Tue. Dec 18th, 2018

Following money not always best

What’s more important: money or happiness?

In this week’s issue of Cardinal Points, staff writer Thomas Marble reported on the relationship between adjuncts and the colleges they work for.

As Marble noted throughout the article, professors don’t make exorbitant amounts of money, and adjuncts make even less. Adjuncts who teach a full course load make only slightly more than $20,000 annually.

What drives most to the teaching profession isn’t the salary — it’s loving what they do.

Cardinal Points holds the belief that adjuncts are wholly underappreciated for their work. It’s nearly impossible that an adjunct doesn’t care about his or her work.

Ignoring what students learn from the course material, perhaps the most important thing to take away from your adjuncts is how to look at life.

Let’s be frank — there isn’t a person in the world who wouldn’t like to have more money. However, is sacrificing true happiness in a profession worth the additional salary?

Some would likely say yes. However, we at Cardinal Points suggest that students reevaluate that mindset.

Comprised of mostly journalism students, the staff of Cardinal Points aren’t in the field to get rich (and if they are, they’re woefully misguided). In fact, journalism students typically accept that we aren’t going to land our dream job, or even one in the field, right out of college.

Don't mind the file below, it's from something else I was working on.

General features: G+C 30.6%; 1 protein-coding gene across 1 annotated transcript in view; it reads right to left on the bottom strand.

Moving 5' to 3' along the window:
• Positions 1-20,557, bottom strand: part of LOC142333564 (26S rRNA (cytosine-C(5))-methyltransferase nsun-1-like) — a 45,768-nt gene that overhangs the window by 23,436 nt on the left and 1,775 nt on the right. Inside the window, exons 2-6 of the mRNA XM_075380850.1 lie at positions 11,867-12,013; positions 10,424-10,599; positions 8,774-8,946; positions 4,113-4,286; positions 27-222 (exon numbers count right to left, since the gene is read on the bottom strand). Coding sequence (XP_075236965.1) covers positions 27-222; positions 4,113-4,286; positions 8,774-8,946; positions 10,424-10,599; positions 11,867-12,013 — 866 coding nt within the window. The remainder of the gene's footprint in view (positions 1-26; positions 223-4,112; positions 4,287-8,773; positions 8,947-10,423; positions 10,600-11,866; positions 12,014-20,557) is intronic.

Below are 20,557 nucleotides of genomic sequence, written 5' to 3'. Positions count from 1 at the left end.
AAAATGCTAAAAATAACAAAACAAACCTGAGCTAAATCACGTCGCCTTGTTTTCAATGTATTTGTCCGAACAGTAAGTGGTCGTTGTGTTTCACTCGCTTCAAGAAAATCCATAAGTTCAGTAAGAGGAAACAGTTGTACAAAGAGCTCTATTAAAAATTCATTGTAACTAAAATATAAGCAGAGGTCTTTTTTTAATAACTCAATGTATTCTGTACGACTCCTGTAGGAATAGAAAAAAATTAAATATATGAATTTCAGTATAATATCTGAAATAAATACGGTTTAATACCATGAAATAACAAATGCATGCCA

Some people might see that as pessimism — and to some extent, they’re probably right. But in a lot of ways, carrying that mindset around is more about being realistic than anything.

It isn’t the easiest reality to have, and it doesn’t just apply to journalism. The job market simply isn’t an ideal place right now for college students. Is it hopeless? Not at all, but the path to success isn’t as clear as it has been in the past.

That means we’re left with a decision to make about what’s more important to us — making a lot of money, or picking a career that brings us happiness?

Cardinal Points believes in making the latter the biggest priority. If you’re in a major you aren’t passionate about, why not change before it’s too late? This is a time of self-expression and finding your passions in life.

Realize that if you greatly dislike a majority of the classes in your major, money likely won’t offset that feeling when you’re doing it for a living. That doesn’t really sound like the best way to spend the rest of your life.

And you know what? Those adjuncts just may have had the right idea all along.

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